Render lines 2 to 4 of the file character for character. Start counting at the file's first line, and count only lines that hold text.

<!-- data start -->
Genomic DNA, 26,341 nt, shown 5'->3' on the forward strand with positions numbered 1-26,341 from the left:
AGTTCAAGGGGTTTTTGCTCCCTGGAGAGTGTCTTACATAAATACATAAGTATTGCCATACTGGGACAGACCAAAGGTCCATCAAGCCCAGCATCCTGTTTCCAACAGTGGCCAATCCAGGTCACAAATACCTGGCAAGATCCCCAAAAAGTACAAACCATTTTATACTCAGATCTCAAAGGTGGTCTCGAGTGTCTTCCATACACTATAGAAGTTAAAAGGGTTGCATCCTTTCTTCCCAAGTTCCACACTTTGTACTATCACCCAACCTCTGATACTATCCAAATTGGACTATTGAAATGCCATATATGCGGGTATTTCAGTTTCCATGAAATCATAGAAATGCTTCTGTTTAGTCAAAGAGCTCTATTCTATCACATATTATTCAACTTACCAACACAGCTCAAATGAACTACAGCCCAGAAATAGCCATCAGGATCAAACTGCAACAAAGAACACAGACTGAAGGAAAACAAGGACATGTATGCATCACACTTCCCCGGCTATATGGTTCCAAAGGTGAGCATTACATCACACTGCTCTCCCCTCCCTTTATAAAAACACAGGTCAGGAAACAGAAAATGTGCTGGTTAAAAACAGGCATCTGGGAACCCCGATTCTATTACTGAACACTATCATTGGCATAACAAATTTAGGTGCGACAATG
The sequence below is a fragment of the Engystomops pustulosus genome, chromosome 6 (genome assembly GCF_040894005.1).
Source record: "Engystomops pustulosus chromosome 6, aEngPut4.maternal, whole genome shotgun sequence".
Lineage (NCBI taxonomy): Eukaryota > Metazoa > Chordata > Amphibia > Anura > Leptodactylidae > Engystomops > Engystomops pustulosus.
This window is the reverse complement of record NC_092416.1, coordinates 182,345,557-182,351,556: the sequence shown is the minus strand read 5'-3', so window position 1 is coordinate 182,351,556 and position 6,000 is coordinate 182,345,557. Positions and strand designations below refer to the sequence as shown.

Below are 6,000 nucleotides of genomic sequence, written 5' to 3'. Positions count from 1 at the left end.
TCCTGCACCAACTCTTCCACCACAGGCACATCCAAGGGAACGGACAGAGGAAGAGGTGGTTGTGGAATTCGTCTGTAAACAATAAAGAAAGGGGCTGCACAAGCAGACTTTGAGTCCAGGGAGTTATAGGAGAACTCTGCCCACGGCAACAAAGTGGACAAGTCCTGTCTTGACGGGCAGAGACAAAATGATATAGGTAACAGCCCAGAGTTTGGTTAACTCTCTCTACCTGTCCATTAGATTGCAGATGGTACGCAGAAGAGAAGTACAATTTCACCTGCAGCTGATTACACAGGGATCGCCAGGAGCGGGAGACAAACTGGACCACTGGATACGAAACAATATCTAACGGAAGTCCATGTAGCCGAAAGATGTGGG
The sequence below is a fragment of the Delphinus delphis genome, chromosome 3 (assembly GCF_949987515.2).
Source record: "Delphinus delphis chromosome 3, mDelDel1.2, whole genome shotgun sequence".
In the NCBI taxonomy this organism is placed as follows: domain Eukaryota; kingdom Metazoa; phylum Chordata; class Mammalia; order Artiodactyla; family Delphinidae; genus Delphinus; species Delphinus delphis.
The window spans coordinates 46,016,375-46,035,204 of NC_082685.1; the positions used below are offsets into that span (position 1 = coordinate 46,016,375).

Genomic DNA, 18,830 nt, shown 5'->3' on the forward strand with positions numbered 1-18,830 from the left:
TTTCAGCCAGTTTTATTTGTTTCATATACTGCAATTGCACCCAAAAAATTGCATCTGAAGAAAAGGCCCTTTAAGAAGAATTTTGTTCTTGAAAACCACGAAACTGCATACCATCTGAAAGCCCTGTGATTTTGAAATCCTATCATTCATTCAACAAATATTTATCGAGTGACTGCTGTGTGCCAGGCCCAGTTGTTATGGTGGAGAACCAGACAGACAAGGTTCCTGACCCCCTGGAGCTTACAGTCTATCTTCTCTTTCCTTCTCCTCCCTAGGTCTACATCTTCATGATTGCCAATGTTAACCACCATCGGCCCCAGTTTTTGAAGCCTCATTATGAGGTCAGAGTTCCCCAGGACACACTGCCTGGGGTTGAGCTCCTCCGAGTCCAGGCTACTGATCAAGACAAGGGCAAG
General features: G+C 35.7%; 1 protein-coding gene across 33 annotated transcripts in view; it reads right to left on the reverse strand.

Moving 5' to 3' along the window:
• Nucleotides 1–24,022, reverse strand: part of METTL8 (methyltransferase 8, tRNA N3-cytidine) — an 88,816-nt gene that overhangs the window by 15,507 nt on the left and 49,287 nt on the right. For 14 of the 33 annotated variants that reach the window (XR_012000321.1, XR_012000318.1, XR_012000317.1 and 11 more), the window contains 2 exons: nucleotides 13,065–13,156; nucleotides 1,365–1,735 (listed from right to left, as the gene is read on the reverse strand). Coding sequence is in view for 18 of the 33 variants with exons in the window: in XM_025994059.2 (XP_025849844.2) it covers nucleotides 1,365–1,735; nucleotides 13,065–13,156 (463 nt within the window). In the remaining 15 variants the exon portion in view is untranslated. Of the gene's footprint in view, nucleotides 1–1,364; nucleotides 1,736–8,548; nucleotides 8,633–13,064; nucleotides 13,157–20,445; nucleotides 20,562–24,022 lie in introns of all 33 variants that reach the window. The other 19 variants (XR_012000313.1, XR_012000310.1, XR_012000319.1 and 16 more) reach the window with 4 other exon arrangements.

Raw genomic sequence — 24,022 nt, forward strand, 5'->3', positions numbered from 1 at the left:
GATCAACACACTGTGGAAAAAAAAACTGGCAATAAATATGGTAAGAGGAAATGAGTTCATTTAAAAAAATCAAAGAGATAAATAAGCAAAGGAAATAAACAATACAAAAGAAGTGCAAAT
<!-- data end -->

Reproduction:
AGTTCAAGGGGTTTTTGCTCCCTGGAGAGTGTCTTACATAAATACATAAGTATTGCCATACTGGGACAGACCAAAGGTCCATCAAGCCCAGCATCCTGTTTCCAACAGTGGCCAATCCAGGTCACAAATACCTGGCAAGATCCCCAAAAAGTACAAACCATTTTATACTCAGATCTCAAAGGTGGTCTCGAGTGTCTTCCATACACTATAGAAGTTAAAAGGGTTGCATCCTTTCTTCCCAAGTTCCACACTTTGTACTATCACCCAACCTCTGATACTATCCAAATTGGACTATTGAAATGCCATATATGCGGGTATTTCAGTTTCCATGAAATCATAGAAATGCTTCTGTTTAGTCAAAGAGCTCTATTCTATCACATATTATTCAACTTACCAACACAGCTCAAATGAACTACAGCCCAGAAATAGCCATCAGGATCAAACTGCAACAAAGAACACAGACTGAAGGAAAACAAGGACATGTATGCATCACACTTCCCCGGCTATATGGTTCCAAAGGTGAGCATTACATCACACTGCTCTCCCCTCCCTTTATAAAAACACAGGTCAGGAAACAGAAAATGTGCTGGTTAAAAACAGGCATCTGGGAACCCCGATTCTATTACTGAACACTATCATTGGCATAACAAATTTAGGTGCGACAATG
The sequence below is a fragment of the Engystomops pustulosus genome, chromosome 6 (genome assembly GCF_040894005.1).
Source record: "Engystomops pustulosus chromosome 6, aEngPut4.maternal, whole genome shotgun sequence".